Officers carried a cane whose characteristics indicated their precise rank. This cane had the length of a walking stick and was carried in and out of service. In action, to free hands, the cane was hanged to a button of the coat.

Officers of grenadier companies carried a flintlock musket instead of the partisan. Captains, lieutenants and sergeants of these companies always had their bayonet affixed to their musket.

In the field, officers carried a pair of pistols.


Drummers and fifers wore a very different uniform:

  • a black tricorne edged white with a red and white plume
  • a red neck stock
  • a red coat edged with a yellow braid; white cuffs edged yellow with 3 pewter buttons; horizontal pockets with 3 pewter buttons
  • white waistcoat
  • white breeches
  • red stockings

The drum belt was usually brown and worn on the right shoulder.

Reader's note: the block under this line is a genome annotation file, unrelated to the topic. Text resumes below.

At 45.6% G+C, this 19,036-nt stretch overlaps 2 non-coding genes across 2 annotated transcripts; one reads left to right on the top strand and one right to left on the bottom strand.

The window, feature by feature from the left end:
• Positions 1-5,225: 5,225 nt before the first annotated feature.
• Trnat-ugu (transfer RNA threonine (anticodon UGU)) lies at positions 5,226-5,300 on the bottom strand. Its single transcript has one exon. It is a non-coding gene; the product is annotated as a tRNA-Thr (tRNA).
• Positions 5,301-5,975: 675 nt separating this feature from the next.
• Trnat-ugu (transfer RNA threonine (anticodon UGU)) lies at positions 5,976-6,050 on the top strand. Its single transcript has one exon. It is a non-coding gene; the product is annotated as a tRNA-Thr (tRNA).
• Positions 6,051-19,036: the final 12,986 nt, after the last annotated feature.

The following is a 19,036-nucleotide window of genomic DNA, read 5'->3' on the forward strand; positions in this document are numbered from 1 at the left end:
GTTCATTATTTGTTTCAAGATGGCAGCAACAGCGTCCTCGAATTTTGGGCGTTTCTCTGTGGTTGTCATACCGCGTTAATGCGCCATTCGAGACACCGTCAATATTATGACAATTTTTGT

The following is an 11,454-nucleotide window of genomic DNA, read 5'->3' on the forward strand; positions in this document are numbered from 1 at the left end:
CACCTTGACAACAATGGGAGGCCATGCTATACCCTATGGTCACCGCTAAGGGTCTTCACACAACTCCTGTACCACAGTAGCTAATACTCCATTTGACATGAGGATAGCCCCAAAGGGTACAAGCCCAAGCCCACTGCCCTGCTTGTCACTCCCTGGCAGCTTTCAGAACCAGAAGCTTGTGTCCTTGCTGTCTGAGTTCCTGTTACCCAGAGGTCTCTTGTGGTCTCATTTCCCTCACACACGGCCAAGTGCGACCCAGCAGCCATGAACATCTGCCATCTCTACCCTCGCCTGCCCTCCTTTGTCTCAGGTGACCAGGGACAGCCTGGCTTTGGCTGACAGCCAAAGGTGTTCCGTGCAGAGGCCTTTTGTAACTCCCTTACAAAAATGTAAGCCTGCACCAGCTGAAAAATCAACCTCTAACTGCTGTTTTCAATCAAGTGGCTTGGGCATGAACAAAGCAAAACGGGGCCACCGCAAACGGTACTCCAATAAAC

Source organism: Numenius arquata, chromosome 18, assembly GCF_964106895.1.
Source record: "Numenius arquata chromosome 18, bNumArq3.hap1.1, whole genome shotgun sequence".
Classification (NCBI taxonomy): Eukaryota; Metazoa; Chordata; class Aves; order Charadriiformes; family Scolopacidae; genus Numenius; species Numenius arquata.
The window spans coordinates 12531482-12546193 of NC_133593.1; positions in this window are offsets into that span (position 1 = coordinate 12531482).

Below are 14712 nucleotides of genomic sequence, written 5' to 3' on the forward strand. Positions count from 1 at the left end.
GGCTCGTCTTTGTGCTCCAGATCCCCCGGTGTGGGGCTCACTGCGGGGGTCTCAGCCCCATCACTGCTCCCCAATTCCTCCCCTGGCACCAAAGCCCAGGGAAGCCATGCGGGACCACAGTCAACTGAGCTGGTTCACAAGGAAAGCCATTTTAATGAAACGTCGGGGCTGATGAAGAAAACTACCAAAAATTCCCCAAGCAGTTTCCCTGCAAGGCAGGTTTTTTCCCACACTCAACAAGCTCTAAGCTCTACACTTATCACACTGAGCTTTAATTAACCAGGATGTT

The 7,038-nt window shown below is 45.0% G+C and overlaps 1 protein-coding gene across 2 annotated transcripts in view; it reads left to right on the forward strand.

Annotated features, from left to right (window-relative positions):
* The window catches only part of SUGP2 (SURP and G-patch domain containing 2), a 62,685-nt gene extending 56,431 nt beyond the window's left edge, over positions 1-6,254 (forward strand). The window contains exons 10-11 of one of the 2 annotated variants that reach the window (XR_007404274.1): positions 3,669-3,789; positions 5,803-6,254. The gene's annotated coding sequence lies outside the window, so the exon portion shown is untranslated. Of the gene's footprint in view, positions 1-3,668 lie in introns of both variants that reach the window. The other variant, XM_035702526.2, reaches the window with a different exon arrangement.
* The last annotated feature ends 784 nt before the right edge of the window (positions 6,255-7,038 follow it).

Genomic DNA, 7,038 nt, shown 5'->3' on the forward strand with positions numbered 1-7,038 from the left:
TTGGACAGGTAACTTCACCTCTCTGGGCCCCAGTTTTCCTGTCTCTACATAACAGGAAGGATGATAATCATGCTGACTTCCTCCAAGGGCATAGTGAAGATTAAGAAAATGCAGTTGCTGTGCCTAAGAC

no information found yet


Abtheilung für Kriegsgeschichte des k. k. Kriegs-Archives: Feldzüge des Prinzen Eugen von Savoyen, Series 1, Vol. 1, Vienna 1875, pp. 212-218, 222-227

Czegka, Eduard: Uniformen der kaiserlichen Infanterie unter Prinz Eugen. in: Zeitschrift für Heereskunde 49-51, 1933, pp. 459-473

Donath, Rudolf; Die Kaiserliche und Kaiserlich-Königliche Österreichische Armee 1618-1918, 2. Aufl., Simbach/Inn 1979

Gräffer, August: Geschichte der kaiserl. Königl. Regimenter, Corps, Bataillons und anderer Militär-Branchen seit ihrer Errichtung biz zu Ende des Feldzuges 1799, Vol. 1, Vienna, 1804, pp. 45-46

Prochaska: Geschichte des k.k. Infanterie-Regiments Georg Prinz von Sachsen Nr.11, Teschen 1879

Seyfart, Kurzgefaßte Geschichte aller kaiserlich-königlichen Regimenter zu Pferde und zu Fuß, Frankfurth and Leipzig, 1762, pp. 17-18

N.B.: the section Service during the War is partly derived from our articles depicting the various campaigns, battles and sieges.


Harald Skala for the translation and integration of info from Prochaska’s work